Economics of Inflation - The Wage-Price-Spiral
- AS, A-Level, IB
- AQA, Edexcel, OCR, IB, Eduqas, WJEC
Last updated 24 Oct 2021
In this revision video, we look at the economics of a wage-price-spiral and evaluate how likely one will occur in the UK economy?
What is a wage-price spiral?
A wage price spiral is a situation where workers bid for higher wages because they have seen their real income eroded by fast-rising prices.
This can lead to a further burst of cost-push inflation in an economy.
How can a wage-price spiral develop?
The importance of inflation expectations
A wage-price spiral is more likely when an increase in the actual cost of living leads to people raising their own expectations of inflation. Expectations of the future can drive behaviour today. The Central Bank is concerned to keep inflation expectations under control to help meet their inflation target.
Is there a risk of a wage-price spiral affecting the UK economy?
- Consumer price inflation in the UK (October 2021) is well above target (3.1%)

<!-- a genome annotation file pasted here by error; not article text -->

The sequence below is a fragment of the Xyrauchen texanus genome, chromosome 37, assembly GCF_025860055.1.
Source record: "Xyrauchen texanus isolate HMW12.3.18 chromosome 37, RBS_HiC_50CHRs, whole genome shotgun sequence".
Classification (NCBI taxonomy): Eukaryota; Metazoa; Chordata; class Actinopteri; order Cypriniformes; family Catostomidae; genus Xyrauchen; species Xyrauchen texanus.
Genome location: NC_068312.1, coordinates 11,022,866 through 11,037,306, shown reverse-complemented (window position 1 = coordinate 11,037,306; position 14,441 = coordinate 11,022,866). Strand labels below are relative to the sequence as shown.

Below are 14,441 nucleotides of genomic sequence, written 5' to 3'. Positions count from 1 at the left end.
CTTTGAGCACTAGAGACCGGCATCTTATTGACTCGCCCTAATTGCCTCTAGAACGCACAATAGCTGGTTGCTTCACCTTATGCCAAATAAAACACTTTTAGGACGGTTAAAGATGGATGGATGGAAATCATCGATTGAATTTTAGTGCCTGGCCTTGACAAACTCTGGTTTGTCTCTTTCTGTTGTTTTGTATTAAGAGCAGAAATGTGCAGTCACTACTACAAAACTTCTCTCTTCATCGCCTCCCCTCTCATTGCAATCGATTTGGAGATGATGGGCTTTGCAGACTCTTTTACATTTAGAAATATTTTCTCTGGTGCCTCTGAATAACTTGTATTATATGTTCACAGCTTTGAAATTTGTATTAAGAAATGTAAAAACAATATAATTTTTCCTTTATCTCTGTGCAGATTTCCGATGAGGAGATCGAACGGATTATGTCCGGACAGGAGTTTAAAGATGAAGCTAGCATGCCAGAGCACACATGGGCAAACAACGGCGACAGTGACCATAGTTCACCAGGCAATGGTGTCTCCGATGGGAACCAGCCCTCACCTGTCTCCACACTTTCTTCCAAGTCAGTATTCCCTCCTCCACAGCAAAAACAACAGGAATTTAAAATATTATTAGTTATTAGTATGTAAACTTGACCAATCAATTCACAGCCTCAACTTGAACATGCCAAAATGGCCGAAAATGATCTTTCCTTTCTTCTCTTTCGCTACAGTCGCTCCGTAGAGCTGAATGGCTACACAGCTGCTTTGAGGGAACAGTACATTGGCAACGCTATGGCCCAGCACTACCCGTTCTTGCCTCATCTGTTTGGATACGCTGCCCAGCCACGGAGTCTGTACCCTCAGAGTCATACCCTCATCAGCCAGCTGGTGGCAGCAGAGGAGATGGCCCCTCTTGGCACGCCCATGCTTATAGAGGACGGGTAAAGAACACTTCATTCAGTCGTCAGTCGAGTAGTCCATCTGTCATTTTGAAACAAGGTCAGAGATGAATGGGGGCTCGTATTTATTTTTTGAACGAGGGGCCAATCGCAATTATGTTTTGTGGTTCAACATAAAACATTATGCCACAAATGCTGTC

- Millions will quickly notice their real incomes taking a hit in 2021-22
- Many industries across the UK are facing severe labour shortages
- Job vacancies are at a record high (well over 1 million)
- Plenty of stories of businesses ramping up wages to attract workers
- Perhaps the balance of power in the labour market is tilting to workers
- Firms could absorb higher wages in their profit margins rather than raising prices
- Well over 4 million workers in the public sector have their pay controlled by the government
- Trade union density remains low (less than 25% of people in work)
- Many economists believe the surge in inflation will be transitory and have little effect on people’s inflation expectations
- The Bank of England will likely raise interest rates to control inflationary pressures.
Download the Teaching Powerpoint: The Wage-Price-Spiral